The Crows flew into the competition’s penultimate week with a 36-point drubbing of Greater Western Sydney in last night’s qualifying final.
Pyke is in his second season as Adelaide coach, appointed after the July 2015 killing of Walsh by his son Cy, who was found not guilty of murder by reason of mental incompetence.
“Our group has been through something really unique,” Pyke said after Adelaide’s 12.12 (84) to 6.12 (48) thrashing of GWS.
“Obviously the passing of the previous coach in Phil Walsh has challenged them. It’s an unprecedented event and these guys have gone through that.
“And often loss is an opportunity for growth.
“So they have got something unique as a group and that is good to be able to work with that because the guys now have a sense of each other.”
Pyke said his players’ “genuine care” for each other was evidenced in their reaction to stalwarts Sam Jacobs and Brodie Smith last night.
Smith is expected to require a knee reconstruction and be denied a shot at a premiership after being hurt just over 10 minutes into the match.
Jacobs fronted despite grieving the death last week of his 31-year-old brother Aaron, whose funeral will be held today.
“It’s never easy when a player is dealing with a tragedy in his family,” Pyke said of Jacobs.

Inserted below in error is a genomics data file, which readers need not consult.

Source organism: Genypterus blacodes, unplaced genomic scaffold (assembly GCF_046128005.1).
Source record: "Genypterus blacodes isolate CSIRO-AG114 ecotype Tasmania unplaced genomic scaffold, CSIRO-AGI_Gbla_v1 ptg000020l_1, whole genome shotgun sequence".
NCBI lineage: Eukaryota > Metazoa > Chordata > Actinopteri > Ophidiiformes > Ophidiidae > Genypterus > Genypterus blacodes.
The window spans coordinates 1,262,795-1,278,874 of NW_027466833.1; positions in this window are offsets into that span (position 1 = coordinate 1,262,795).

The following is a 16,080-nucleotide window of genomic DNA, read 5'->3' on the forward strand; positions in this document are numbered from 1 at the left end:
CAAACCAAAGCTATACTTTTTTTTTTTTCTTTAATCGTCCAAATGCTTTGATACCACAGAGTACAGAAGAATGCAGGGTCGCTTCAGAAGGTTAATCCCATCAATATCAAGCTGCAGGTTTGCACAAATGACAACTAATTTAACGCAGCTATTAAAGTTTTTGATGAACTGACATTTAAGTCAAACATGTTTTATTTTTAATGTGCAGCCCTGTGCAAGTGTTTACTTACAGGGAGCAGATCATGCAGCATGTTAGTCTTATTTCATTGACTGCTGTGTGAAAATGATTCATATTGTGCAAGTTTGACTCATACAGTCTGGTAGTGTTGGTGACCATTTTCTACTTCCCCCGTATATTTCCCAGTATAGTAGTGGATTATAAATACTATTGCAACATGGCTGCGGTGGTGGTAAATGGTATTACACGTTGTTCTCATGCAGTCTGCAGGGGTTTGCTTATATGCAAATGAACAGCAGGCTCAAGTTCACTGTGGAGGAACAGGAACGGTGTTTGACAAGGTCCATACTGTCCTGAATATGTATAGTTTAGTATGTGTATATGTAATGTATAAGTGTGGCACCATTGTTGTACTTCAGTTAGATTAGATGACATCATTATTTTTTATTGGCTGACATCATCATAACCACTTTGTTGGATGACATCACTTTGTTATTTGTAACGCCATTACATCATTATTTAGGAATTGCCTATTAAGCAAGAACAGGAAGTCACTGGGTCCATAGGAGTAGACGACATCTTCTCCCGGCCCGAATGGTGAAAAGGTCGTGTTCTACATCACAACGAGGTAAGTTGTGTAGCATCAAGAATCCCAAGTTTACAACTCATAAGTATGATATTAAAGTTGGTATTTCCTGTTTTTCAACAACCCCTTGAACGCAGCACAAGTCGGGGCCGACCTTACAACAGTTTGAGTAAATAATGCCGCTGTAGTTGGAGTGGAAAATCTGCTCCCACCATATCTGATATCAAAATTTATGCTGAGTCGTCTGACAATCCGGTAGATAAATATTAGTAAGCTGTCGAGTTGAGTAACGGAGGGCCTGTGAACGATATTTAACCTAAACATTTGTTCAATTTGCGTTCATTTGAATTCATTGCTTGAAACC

“It was always going to be difficult, to be honest, for Sam. And that is a credit to him that he is able to come in and perform the way he did under those circumstances.
“His commitment to being a professional player and also his commitment to the team, that he didn’t want to let them down.
“You could see that afterwards each player and coaching staff were super-proud of Sam and what he was able to do, but at the same time sad for Sam as well.
“He has lost his brother and the result, as happy as we all are, we’re still sad in our hearts for Sam.”
— AFL (@AFL) September 7, 2017
Smith suffered a suspected torn anterior cruciate ligament in his right knee only minutes after kicking a booming goal to open the home side’s account.
Thankyou 🙌🏼 #WeFlyAsOne pic.twitter.com/ftXQyZlN2C
— Brodie smith (@Brodiesmith33) September 7, 2017
“He is clearly pretty shattered and we’re shattered for him,” said Pyke.
“He has put a lot of energy and heart and soul into the season and it looks like it’s going to be over.”
Brodie Smith was taken off the field with an injury to his right knee. #AFLCrowsGiants #AFLFinals pic.twitter.com/57lkGToXmt
— AFL (@AFL) September 7, 2017
Pyke is certain vice-captain Rory Sloane will return from appendix surgery for their home preliminary final in a fortnight.
But he is less certain on just how the Crows will approach their prolonged break; they will enter the preliminary final having played one game in 24 days.
“We have got a few ideas, we will bounce them around in the next 24 hours,” Pyke said.
“We have just got to find a balance between training on and probably letting the players almost freshen for a little bit.
“If we keep training, we can end up getting stale because they will be looking forward to the next game.”
Pyke said a likely break from training was balanced by the need to “train with the right intensity and the right method to ensure that in two weeks’ time, we’re cherry ripe and ready to go”.